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The once-heralded blood-testing startup Theranos is shutting down, according to a media report.
Theranos was unable to sell itself and is now looking to pay unsecured creditors its remaining cash of about $5 million in the upcoming months, according to an email The Wall Street Journal obtained that CEO David Taylor sent to shareholders.
The announcement comes nearly three months after Theranos founder and former CEO Elizabeth Holmes and former Chief Operating Officer Ramesh Balwani were charged with criminal fraud. Prosecutors allege Holmes and Balwani deliberately misled investors, policymakers and the public about the accuracy of Theranos' blood-testing technologies going back to at least 2013. If convicted, they could face prison sentences that would keep them behind bars for the rest of their lives, and total fines of $2.75 million each.
Holmes, once considered a wunderkind in Silicon Valley, had pitched Theranos' technology as a cheaper way to run dozens of blood tests. Holmes said Theranos had discovered a new way of doing blood testing, one able to do dozens of tests with just a prick of a finger and few droplets of blood. A notoriously secretive company, Theranos shared very little about its blood-testing machine, nicknamed Edison, with the public or medical community. Holmes said she was inspired to start the company in response to her fear of needles.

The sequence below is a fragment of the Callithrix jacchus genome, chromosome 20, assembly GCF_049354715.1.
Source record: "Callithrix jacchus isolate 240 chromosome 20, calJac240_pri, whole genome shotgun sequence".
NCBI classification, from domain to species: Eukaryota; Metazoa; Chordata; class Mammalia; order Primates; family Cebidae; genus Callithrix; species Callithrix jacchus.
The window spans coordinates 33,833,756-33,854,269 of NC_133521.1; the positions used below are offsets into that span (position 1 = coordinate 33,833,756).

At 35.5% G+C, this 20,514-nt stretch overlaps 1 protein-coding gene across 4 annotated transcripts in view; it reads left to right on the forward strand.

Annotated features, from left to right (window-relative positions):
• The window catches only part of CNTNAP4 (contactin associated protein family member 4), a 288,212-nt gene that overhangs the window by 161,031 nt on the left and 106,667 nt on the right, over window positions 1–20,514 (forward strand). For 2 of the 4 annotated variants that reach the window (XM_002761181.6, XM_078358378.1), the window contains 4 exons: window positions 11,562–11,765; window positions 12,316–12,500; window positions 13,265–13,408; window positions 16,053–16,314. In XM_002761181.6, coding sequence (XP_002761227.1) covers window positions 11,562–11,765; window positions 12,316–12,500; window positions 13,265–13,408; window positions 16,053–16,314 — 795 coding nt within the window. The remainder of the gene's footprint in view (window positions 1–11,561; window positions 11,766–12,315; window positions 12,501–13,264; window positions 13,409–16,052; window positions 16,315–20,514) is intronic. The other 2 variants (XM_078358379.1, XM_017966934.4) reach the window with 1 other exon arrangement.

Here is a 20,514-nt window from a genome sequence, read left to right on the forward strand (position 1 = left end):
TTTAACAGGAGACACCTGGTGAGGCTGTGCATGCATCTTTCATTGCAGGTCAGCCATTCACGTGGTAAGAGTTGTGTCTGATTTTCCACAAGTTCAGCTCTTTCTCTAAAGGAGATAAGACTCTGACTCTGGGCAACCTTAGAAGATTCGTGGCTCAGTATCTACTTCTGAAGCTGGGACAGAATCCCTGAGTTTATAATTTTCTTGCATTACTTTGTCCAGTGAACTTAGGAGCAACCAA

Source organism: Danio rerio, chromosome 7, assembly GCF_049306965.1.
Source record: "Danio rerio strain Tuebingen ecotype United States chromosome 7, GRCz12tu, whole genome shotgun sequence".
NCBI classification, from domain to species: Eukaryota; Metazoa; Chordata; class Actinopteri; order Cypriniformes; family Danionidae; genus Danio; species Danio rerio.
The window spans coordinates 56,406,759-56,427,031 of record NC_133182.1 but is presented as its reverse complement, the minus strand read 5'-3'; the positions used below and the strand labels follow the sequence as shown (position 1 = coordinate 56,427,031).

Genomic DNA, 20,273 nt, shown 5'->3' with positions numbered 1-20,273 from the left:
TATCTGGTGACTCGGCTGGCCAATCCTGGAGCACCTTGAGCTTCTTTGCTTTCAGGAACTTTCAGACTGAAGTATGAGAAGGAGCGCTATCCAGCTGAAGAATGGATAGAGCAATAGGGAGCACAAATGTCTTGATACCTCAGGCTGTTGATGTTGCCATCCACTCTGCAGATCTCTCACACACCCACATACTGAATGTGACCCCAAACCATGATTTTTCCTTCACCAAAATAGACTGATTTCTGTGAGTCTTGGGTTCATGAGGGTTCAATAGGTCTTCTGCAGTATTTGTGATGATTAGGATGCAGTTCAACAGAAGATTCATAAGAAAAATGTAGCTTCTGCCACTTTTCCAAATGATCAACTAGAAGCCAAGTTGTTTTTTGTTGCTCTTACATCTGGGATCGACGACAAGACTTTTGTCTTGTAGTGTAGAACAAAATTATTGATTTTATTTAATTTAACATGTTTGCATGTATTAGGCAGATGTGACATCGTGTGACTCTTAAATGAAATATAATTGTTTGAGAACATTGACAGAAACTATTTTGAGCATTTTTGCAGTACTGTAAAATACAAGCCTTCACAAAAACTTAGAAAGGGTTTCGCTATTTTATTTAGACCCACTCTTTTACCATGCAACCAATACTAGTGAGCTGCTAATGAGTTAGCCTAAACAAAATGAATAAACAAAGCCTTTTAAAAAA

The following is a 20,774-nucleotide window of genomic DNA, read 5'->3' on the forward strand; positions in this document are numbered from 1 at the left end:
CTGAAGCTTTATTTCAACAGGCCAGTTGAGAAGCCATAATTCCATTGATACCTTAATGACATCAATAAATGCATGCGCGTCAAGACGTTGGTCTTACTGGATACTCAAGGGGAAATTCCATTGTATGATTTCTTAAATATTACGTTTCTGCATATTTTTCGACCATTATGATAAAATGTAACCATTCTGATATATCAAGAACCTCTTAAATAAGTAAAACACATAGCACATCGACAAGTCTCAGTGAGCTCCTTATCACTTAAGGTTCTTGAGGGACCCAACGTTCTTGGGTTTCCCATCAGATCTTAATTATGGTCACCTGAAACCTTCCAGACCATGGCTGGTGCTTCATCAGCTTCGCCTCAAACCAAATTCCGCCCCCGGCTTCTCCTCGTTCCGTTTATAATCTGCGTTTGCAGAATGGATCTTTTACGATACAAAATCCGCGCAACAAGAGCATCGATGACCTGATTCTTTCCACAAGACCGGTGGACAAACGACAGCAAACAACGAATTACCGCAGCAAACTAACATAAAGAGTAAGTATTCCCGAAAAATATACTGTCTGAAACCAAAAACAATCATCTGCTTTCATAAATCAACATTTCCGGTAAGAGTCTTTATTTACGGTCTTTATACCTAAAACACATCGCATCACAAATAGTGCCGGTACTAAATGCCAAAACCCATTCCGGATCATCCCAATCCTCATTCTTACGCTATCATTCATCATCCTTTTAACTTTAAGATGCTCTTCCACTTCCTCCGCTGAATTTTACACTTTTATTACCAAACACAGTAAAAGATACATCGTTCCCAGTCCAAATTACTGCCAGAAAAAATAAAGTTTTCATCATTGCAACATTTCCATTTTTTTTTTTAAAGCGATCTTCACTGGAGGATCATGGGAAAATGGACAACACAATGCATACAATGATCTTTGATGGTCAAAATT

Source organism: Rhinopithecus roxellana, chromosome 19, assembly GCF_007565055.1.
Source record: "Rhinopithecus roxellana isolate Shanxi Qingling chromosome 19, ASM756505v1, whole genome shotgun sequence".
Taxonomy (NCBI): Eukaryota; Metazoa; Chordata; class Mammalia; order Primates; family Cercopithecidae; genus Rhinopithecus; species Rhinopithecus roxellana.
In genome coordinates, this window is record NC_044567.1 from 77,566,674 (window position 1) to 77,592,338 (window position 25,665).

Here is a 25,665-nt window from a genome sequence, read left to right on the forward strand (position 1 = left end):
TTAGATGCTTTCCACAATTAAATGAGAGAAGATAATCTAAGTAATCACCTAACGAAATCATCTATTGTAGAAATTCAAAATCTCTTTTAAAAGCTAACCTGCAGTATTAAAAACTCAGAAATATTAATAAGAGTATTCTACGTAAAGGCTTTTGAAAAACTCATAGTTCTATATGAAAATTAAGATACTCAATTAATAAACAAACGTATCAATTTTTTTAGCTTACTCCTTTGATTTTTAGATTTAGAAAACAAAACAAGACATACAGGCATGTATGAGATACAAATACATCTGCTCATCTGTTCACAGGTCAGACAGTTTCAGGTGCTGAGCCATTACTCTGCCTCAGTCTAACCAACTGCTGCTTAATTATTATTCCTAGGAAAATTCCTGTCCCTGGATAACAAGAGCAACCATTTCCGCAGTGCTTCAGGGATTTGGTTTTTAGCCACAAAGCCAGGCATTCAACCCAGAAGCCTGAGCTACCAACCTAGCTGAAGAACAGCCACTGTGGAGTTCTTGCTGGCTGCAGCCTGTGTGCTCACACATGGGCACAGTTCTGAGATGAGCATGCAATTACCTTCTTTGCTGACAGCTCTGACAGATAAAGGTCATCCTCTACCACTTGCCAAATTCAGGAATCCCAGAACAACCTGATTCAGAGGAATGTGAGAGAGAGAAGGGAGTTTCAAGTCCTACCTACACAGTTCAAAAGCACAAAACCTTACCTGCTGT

She carefully crafted her image as well, wearing almost entirely black turtleneck sweaters that earned her the moniker in Silicon Valley as "the next Steve Jobs."
Investors bought what Holmes was selling and invested hundreds of millions of dollars in the company. At one time, Theranos was worth more than $10 billion and Holmes was the youngest self-made female billionaire.
But an investigation by The Wall Street Journal two years ago found that Theranos' technology was inaccurate at best, and that the Palo Alto, California-based company was using routine blood-testing equipment for the vast majority of its tests. The story raised concerns about the accuracy of Theranos' blood testing technology, which put patients at risk of having conditions either misdiagnosed or ignored.
The Journal's investigation marked the beginning of the end of Theranos. Walgreens ended its blood-testing partnership with the company, and the Department of Health and Human Services effectively banned Theranos in 2016 from doing any blood testing work.
The Securities and Exchange Commission brought civil fraud charges against Holmes and Balwani in March. Holmes settled with the SEC, agreeing to pay $500,000 in fines and penalties. Balwani is fighting the charges.
Theranos laid off most of its staff earlier this year.